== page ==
The controversial documentary Leaving Neverland, which explores the child abuse allegations against Michael Jackson, was similarly dismissed by Jackson's Estate as defamatory prior to release. The narrative of accuser James Safechuck was called into question after he said Jackson raped him in the "train station" on the Neverland ranch between 1988 and 1992, despite the station not being built until 1993. Director Dan Reed defended the validity of Safechuck's accusations, saying these claims did not clash with Safechuck's initial claims, and he was actually at Neverland both before and after the station's construction. After the allegation was called into question, Oprah Winfrey removed her interview with accusers Safechuck and Wade Robeson from her YouTube channel. Jackson's Estate announced that they are opening a $100 million lawsuit against HBO as a result of the documentary.

Yet, for both Rapaport and Reed, their work was well-received upon initial release. Both films were deemed as accurate depictions of the subjects they covered, even without the artist or their family's approval. Leaving Neverland was lauded upon release as well researched and carefully constructed, with critics calling the film "chillingly credible," among other things. Despite the film's heavy-handed focus on A Tribe Called Quest's inner turmoil, Rapaport's Beats Rhymes & Life was equally praised for its depiction of the group despite their minimal input. "Somewhat against the odds, Rapaport manages to parlay his access and sycophancy into the plaint of a concerned fan," wrote The Boston Globe. So why does the CJ Wallis blowback feel different? Could it be because he didn't initially allow for Miller's family to have an opinion? What are the rules filmmakers should follow when discussing the life of an artist?

"Again, please read the initial tweet," CJ Wallis tweeted in response to fans' frustrations over Mac Miller's documentary. "No one put out anything. Nothing was shot. No progress was ever made. I had barely even got up from my desk between the original tweet suggesting the idea and asking for contacts & speaking with clancy/their estate." But is it fair to say we collectively misinterpreted Wallis's announcement? His Tweet spawned multiple headlines from every reputable hip-hop publication: "Mac Miller Documentary Confirmed," read XXL.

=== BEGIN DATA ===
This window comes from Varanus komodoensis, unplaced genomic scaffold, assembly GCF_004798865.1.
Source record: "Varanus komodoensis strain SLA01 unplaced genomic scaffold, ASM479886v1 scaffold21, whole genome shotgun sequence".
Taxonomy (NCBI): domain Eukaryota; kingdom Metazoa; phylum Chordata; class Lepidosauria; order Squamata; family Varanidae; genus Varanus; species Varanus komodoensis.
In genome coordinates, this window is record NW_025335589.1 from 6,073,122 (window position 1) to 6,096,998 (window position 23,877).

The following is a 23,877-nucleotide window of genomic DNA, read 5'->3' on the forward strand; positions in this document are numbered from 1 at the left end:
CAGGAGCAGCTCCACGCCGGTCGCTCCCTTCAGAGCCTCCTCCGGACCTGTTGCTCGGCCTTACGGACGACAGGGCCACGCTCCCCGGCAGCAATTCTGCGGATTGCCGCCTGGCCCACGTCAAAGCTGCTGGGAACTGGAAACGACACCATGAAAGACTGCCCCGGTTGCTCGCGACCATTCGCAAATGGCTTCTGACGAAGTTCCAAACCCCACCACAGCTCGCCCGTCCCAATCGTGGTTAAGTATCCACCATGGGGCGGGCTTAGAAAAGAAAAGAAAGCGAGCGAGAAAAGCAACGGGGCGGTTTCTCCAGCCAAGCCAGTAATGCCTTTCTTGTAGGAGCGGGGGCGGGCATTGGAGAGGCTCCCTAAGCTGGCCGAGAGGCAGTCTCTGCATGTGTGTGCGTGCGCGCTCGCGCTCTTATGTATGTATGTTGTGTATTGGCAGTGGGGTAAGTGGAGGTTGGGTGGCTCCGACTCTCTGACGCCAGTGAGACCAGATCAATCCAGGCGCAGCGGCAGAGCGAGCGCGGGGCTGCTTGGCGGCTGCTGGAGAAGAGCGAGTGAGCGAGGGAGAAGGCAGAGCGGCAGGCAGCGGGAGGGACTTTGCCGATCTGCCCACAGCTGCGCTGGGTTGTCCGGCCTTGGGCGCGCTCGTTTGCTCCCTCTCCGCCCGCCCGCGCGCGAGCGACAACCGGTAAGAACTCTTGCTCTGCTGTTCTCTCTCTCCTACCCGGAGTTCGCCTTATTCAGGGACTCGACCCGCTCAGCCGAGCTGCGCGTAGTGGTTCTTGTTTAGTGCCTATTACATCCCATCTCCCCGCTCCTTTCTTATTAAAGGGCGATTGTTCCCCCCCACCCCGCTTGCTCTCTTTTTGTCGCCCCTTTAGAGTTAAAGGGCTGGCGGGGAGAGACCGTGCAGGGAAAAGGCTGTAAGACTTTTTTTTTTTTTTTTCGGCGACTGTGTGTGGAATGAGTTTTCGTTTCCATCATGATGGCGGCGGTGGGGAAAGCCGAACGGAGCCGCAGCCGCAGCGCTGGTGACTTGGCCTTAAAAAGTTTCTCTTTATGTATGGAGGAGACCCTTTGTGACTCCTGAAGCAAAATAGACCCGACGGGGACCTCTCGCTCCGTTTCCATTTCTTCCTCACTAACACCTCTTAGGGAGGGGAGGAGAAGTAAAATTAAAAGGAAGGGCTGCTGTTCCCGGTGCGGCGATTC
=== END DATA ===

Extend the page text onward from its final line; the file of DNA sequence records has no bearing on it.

In a written statement, Wallis said of the backlash: "What crushes me about this most is that the family has had to endure any & everything additional this has caused them...it makes me sick to know this added to all the negative." He went on to blame "sensationalized headlines" for the overall misinterpretation, once again shifting the blame. While no one is questioning Wallis's qualifications for such a project, according to his website, Wallis never even worked with Mac Miller. It's human to get overly excited about something before all the pieces fall into place, but the director's refusal to acknowledge his role in all this miscommunication is admittedly problematic. Even so, can we blame him for wanting to use his art to tell the story of a beloved artist? What rules did he break that Rapaport and Reed did not? Who gets to tell an icon's story when they are no longer around to tell it themselves?